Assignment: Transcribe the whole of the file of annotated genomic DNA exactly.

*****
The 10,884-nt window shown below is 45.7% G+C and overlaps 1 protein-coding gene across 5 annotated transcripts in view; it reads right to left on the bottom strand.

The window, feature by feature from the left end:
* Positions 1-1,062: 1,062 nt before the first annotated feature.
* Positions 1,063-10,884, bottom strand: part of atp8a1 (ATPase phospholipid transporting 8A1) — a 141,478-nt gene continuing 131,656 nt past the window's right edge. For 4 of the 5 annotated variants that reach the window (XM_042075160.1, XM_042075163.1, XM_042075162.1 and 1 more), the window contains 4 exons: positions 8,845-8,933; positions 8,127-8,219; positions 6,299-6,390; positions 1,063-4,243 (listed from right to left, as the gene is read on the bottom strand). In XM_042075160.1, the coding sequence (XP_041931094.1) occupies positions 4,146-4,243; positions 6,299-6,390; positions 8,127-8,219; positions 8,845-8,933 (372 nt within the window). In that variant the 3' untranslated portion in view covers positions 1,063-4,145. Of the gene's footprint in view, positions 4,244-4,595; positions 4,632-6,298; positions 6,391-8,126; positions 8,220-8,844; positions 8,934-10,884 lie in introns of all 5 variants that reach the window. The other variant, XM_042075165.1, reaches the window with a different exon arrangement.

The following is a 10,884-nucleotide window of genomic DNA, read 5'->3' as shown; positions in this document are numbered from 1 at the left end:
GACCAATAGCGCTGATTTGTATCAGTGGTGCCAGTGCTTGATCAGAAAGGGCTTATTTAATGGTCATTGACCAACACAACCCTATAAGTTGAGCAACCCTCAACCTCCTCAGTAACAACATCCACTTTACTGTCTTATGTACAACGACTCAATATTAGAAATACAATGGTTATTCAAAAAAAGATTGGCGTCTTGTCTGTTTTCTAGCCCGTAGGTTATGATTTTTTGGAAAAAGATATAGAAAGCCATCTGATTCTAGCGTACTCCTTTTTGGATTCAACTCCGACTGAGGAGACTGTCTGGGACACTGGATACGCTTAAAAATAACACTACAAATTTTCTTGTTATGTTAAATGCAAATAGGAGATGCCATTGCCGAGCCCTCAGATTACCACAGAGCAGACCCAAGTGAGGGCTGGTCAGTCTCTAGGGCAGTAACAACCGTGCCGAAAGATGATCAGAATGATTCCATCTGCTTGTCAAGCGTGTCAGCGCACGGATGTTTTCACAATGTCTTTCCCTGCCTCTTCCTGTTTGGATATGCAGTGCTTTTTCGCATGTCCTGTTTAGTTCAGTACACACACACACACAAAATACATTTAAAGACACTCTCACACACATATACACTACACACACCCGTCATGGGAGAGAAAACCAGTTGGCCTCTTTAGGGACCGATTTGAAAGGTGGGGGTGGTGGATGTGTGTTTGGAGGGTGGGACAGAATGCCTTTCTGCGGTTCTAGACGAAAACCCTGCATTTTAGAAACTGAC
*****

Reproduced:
The 10,884-nt window shown below is 45.7% G+C and overlaps 1 protein-coding gene across 5 annotated transcripts in view; it reads right to left on the bottom strand.

The window, feature by feature from the left end:
* Positions 1-1,062: 1,062 nt before the first annotated feature.
* Positions 1,063-10,884, bottom strand: part of atp8a1 (ATPase phospholipid transporting 8A1) — a 141,478-nt gene continuing 131,656 nt past the window's right edge. For 4 of the 5 annotated variants that reach the window (XM_042075160.1, XM_042075163.1, XM_042075162.1 and 1 more), the window contains 4 exons: positions 8,845-8,933; positions 8,127-8,219; positions 6,299-6,390; positions 1,063-4,243 (listed from right to left, as the gene is read on the bottom strand). In XM_042075160.1, the coding sequence (XP_041931094.1) occupies positions 4,146-4,243; positions 6,299-6,390; positions 8,127-8,219; positions 8,845-8,933 (372 nt within the window). In that variant the 3' untranslated portion in view covers positions 1,063-4,145. Of the gene's footprint in view, positions 4,244-4,595; positions 4,632-6,298; positions 6,391-8,126; positions 8,220-8,844; positions 8,934-10,884 lie in introns of all 5 variants that reach the window. The other variant, XM_042075165.1, reaches the window with a different exon arrangement.

The following is a 10,884-nucleotide window of genomic DNA, read 5'->3' as shown; positions in this document are numbered from 1 at the left end:
GACCAATAGCGCTGATTTGTATCAGTGGTGCCAGTGCTTGATCAGAAAGGGCTTATTTAATGGTCATTGACCAACACAACCCTATAAGTTGAGCAACCCTCAACCTCCTCAGTAACAACATCCACTTTACTGTCTTATGTACAACGACTCAATATTAGAAATACAATGGTTATTCAAAAAAAGATTGGCGTCTTGTCTGTTTTCTAGCCCGTAGGTTATGATTTTTTGGAAAAAGATATAGAAAGCCATCTGATTCTAGCGTACTCCTTTTTGGATTCAACTCCGACTGAGGAGACTGTCTGGGACACTGGATACGCTTAAAAATAACACTACAAATTTTCTTGTTATGTTAAATGCAAATAGGAGATGCCATTGCCGAGCCCTCAGATTACCACAGAGCAGACCCAAGTGAGGGCTGGTCAGTCTCTAGGGCAGTAACAACCGTGCCGAAAGATGATCAGAATGATTCCATCTGCTTGTCAAGCGTGTCAGCGCACGGATGTTTTCACAATGTCTTTCCCTGCCTCTTCCTGTTTGGATATGCAGTGCTTTTTCGCATGTCCTGTTTAGTTCAGTACACACACACACACAAAATACATTTAAAGACACTCTCACACACATATACACTACACACACCCGTCATGGGAGAGAAAACCAGTTGGCCTCTTTAGGGACCGATTTGAAAGGTGGGGGTGGTGGATGTGTGTTTGGAGGGTGGGACAGAATGCCTTTCTGCGGTTCTAGACGAAAACCCTGCATTTTAGAAACTGAC